Against the Current, No. 195, July/August 2018
Endless War, Swirling Chaos
— The Editors
A New COINTELPRO?
— Malik Miah
Just Transition: Let Detroit Breathe!
— a talk by William Copeland
- Breathing in Detroit
- Rev. Edward Pinkney Freed After 30 Months
State of the UAW
— Dianne Feeley
Letter to the Editors
— Dan Georgakas
- Karl Marx at 200
A Birthday Bash for Marx
— The Editors
Marx, Our Contemporary
— Tony Smith
Gender, Race and Marx's Whiskers
— David Roediger
Exploitation, Alienation and Oppression
— Abbie Bakan
Marx and Organization
— Mark A. Lause
India's Freedom Struggle Influenced by Marxism
— Prasenjit Bose
- Marx's Capital
On Economic Madness
— Luke Pretz
Transformation Problem Unraveled
— Paul Burkett
- Russia & World Revolution
Communism and Self-Management
— Catherine Samary
The Soviets and Tsarist Debt
— Eric Toussaint
- Review Essay
BDS Versus Settler-Colonialism
— Alan Wald
Understanding Appalachia Inside and Out
— Bob Hutton
Revising Class: Lumpen in Literature
— Keith Gilyard
The Making of C.L.R. James
— Jason Schulman
— Giselle Gerolami
- In Memoriam
Myron Perlman, Z"L: Working-Class Jewish Radical
— Benjamin Balthaser
The Young C.L.R. James:
A Graphic Novelette
Illustrated by Milton Knight
Edited by Paul Buhle and Lawrence Ware
PM Press, 43 pages, $6.95 paper.
THERE’S LITERALLY NO reason for any socialist to not pick up this illustrated novellete, even if you’ve already read all of C.L.R. James’ writings and have read the biographies and studies of his works written by Paul Buhle (the novellete’s co-editor), James D. Young, Kent Worcester, Frank Rosengarten and others.
This pamphlet is a delight, a charming caricature drawn in a whimsical style by Milton Knight, an artist who’s worked on everything from Teenage Mutant Ninja Turtles comics to World War 3 Illustrated.
As one would expect from its title, The Young C.L.R. James mainly concentrates on the relatively little-known details of James’ early life. It also has much to say about culture in early-20th century Trinidad, then a British colony, such as the annual carnival in Tunapuna, described as “[a] celebration of West Indian Cultures” and “[a] festival of sport, music — and debauchery” which the British authorities consistently failed to repress.
This allowed for “a period of physical and emotional release” under “the incredible color-obsessed ‘order’” imposed by Britain. James himself finds escape from both racist colonialism and the “armor” of his household’s “respectability” though calypso music, magazines and literature, and — as anyone who’s read his book Beyond A Boundary knows well — cricket. (Young James’ growing obsession with cricket quickly makes his parents less than happy.)
Even as he studies British history, enters Queens Royal College and acts as a “good British subject,” James soon finds himself becoming a literary “bohemian” within the black Beacon Group, all of whom are devotees not only of calypso but the American jazz of Louis Armstrong. A section of the pamphlet depicts the rise and fall of big band jazz and specifically swing dancing, which ends as a mass phenomenon with the closing of the Savoy Ballroom in 1958.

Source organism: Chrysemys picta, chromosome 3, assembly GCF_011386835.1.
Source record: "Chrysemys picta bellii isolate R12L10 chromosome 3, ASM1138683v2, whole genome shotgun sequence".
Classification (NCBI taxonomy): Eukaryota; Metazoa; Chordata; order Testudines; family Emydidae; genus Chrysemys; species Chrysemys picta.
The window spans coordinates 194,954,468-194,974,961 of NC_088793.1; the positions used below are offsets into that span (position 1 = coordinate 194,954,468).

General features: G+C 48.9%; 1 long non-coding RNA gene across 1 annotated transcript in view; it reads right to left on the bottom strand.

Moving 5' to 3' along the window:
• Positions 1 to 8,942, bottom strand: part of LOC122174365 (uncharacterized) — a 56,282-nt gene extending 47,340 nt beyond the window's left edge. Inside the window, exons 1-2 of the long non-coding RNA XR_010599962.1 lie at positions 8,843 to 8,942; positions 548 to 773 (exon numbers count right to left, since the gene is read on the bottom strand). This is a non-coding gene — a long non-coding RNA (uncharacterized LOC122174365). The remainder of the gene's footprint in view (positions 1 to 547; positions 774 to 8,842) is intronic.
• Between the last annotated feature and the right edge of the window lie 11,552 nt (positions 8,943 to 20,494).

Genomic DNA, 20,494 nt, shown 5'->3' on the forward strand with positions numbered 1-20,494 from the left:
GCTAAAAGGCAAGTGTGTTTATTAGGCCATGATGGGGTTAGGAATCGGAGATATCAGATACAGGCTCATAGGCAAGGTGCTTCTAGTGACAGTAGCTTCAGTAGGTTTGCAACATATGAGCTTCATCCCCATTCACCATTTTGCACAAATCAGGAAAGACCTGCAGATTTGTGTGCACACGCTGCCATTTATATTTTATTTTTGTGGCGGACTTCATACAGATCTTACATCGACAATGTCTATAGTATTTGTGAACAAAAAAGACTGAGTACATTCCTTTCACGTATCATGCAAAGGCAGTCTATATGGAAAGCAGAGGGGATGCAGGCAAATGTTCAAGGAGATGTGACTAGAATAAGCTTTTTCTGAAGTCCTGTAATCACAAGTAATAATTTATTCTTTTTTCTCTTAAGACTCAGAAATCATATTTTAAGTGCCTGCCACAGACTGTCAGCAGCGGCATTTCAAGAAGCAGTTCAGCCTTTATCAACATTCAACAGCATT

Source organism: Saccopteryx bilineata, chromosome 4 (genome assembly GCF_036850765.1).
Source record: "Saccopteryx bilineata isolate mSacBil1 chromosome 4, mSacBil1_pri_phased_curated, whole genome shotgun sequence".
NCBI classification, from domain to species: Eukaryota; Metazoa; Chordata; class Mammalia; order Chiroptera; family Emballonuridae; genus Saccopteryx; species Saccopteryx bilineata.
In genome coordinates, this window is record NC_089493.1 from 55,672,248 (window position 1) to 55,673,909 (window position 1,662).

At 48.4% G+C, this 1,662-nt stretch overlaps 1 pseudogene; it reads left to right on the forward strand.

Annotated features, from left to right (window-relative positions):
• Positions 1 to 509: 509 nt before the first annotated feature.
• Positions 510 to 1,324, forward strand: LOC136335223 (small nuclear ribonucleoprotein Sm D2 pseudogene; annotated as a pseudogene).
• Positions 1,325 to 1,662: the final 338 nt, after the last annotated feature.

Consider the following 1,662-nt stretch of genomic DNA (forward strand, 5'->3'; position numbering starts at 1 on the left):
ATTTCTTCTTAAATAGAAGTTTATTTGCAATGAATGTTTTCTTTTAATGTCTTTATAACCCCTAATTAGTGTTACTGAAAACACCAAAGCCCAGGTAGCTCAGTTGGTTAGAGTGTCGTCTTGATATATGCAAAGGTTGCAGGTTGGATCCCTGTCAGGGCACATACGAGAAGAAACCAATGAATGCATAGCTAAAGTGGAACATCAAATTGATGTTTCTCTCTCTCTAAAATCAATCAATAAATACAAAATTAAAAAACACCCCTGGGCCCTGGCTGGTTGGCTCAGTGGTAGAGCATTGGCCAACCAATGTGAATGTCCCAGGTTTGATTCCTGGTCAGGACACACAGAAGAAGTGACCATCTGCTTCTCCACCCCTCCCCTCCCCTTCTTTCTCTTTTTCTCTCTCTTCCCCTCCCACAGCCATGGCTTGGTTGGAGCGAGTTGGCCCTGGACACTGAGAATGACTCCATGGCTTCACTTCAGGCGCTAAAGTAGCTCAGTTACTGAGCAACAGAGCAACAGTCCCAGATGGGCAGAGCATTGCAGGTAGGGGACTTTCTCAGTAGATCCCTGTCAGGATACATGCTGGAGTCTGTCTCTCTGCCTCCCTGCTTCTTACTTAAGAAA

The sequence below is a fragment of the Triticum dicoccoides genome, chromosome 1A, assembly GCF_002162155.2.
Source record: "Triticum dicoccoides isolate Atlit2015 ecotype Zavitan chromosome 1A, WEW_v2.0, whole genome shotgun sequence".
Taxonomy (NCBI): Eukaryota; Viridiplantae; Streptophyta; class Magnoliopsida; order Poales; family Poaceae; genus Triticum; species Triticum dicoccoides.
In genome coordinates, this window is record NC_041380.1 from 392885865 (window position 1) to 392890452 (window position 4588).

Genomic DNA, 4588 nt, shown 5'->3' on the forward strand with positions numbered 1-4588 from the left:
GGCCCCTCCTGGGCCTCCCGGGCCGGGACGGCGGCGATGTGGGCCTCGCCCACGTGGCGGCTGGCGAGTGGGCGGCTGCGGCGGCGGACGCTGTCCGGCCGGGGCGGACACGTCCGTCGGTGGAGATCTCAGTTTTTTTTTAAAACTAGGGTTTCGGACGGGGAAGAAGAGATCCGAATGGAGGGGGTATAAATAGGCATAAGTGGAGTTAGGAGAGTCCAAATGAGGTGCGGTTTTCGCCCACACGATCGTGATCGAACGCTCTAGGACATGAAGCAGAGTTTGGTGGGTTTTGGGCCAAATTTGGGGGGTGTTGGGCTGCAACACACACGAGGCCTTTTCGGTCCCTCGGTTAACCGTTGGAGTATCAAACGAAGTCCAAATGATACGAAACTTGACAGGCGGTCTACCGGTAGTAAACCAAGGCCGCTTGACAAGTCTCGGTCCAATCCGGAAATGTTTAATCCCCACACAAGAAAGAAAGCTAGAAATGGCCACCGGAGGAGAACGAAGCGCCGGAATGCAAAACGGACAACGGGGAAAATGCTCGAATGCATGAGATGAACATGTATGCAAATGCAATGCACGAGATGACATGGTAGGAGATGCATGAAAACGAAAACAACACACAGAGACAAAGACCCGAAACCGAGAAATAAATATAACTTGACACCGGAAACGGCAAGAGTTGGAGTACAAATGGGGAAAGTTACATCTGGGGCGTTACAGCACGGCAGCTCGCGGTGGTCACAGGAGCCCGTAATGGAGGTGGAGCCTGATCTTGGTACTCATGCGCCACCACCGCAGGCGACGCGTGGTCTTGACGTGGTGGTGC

A text piece points out that James was a swing dance devotee, attracted to its “promise of freed and rhythmic motion” and presaging the insights into American popular culture found in his book American Civilization, written in 1950 though not published until 1992.
The increasingly radicalized James declares that “Blacks would be fools and worse to go through life as imtiation whites,” and while in London he writes Toussaint L’ouverture, an explicitly political three-act play about the best-known leader of the Haitian Revolution of 1791. James is surprised to find that the “Stage Society” will only produce it provided that renowned singer Paul Robeson accepts the leading role, which he does.
Perhaps ironically, Robeson, whom James greatly admired, would become a devout supporter of the Soviet Union, while James, in the heterodox wing of American Trotskyism, would denounce the USSR as totalitarian state capitalism.
James’ opposition to Stalinism is mentioned in the novellete’s opening text piece but is not depicted via graphics. Aside from Knight’s excursion into swing music history, The Young C.L.R. James ends with the first performance of Toussaint L’ouverture in 1936, even though James had become a Trotskyist in 1934.
Of course, there are many other sources where one can study James’ Trotskyist “career” as well as his later development into a forerunner of what was later labeled Autonomist Marxism. Biographies of James abound, and there’s little reason for another to appear.
Instead, The Young C.L.R. James does an excellent job at performing its particular task — as its co-editors describe, explaining “how such a universal mind could have grown from humble origins in a backwater of the British Empire.” It’s also a fun read.
July-August 2018, ATC 195